On 7 and 8 December 2018, several members of the Two Oceans Aquarium team were lucky enough to attend the Volvo Ocean Race (VOR) Ocean Summit: Cape Town at the Nedbank Atrium in the V&A Waterfront’s Clock Tower Precinct. The theme of this summit was plastic pollution in the ocean, and as you know by now this is a cause very close to our collective hearts.
The Ocean Summit in Cape Town is one of seven such events around the world organised by the Volvo Ocean Race in 2017 and 2018. “Volvo Ocean Race’s global platform presents a unique opportunity – and a clear responsibility – to join the race against plastic pollution,” say the organisers. “Our seven Ocean Summits bring together sport, science, government, NGOs and the private sector. Designed to generate discussion and create local relevance, we’re sending out a call to action, asking for commitment by government and industry to ensure clean seas for the future.”
As always with gatherings like these, the days were full of inspiration and learning. Here are 8 things we took away from the Ocean Summit.
1. A plastic bag-free V&A Waterfront is coming!
V&A Waterfront CEO David Green shared the most exhilarating news of the whole YEAR! David formally announced his company’s intention of ridding the entire V&A Waterfront precinct of plastic bags and plastic bottles.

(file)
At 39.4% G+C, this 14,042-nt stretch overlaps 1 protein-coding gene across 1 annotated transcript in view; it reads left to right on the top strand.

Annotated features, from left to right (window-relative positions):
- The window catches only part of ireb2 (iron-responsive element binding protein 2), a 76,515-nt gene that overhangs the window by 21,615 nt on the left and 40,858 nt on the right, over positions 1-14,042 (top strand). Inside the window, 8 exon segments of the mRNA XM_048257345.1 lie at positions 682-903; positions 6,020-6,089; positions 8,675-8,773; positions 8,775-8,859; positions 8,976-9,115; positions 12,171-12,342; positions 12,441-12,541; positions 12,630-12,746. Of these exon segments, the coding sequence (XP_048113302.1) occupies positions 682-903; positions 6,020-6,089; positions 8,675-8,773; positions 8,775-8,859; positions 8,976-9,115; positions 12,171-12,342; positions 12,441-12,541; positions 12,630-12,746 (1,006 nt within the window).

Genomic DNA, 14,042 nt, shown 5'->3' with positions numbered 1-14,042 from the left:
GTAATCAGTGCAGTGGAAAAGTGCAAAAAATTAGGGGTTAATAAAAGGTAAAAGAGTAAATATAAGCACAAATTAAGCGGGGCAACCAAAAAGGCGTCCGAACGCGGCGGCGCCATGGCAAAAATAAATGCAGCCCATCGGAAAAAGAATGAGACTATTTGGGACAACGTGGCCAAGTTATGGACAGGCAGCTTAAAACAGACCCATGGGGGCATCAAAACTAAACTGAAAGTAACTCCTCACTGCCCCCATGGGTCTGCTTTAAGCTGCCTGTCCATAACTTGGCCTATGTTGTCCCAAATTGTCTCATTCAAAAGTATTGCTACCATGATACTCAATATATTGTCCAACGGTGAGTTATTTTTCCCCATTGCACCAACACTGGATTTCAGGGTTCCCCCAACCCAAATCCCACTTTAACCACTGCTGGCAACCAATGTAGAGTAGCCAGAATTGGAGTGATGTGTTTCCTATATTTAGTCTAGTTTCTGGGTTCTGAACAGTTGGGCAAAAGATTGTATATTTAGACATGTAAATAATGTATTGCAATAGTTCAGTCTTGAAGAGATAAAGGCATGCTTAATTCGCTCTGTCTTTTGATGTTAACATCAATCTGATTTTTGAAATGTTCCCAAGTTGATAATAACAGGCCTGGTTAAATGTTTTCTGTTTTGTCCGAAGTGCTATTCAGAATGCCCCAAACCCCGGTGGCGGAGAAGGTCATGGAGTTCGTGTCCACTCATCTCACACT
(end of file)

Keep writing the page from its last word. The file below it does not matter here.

This was a brilliant way to kick off two days of collaborative thinking. We at the Two Oceans Aquarium applaud this brave, bold move by Africa’s premiere tourist destination – and we will offer all the support needed through our Rethink the Bag campaign, which is working towards a plastic shopping bag-free South Africa.
First the V&A Waterfront, then the world ...
2. The Volvo Ocean Race is now also a scientific expedition
The data geeks out there will be happy to learn that the VOR has added a dedicated scientific programme to its race. The race team Turn the Tide on Plastic are collecting sub-surface data on microplastic pollution levels using a state-of-the-art instruments on board their racing yacht. The VOR’s scientific programme is built on “three key pillars”, say the organisers. These include “meteorological data collection, scientific drifter buoy deployment, and on-board analysis of key metrics for ocean health including salinity, partial pressure of CO2, dissolved CO2 and Chlorophyll-a.” Once the numbers are crunched, this science programme will have helped to create a deeper understanding of the health of the oceans.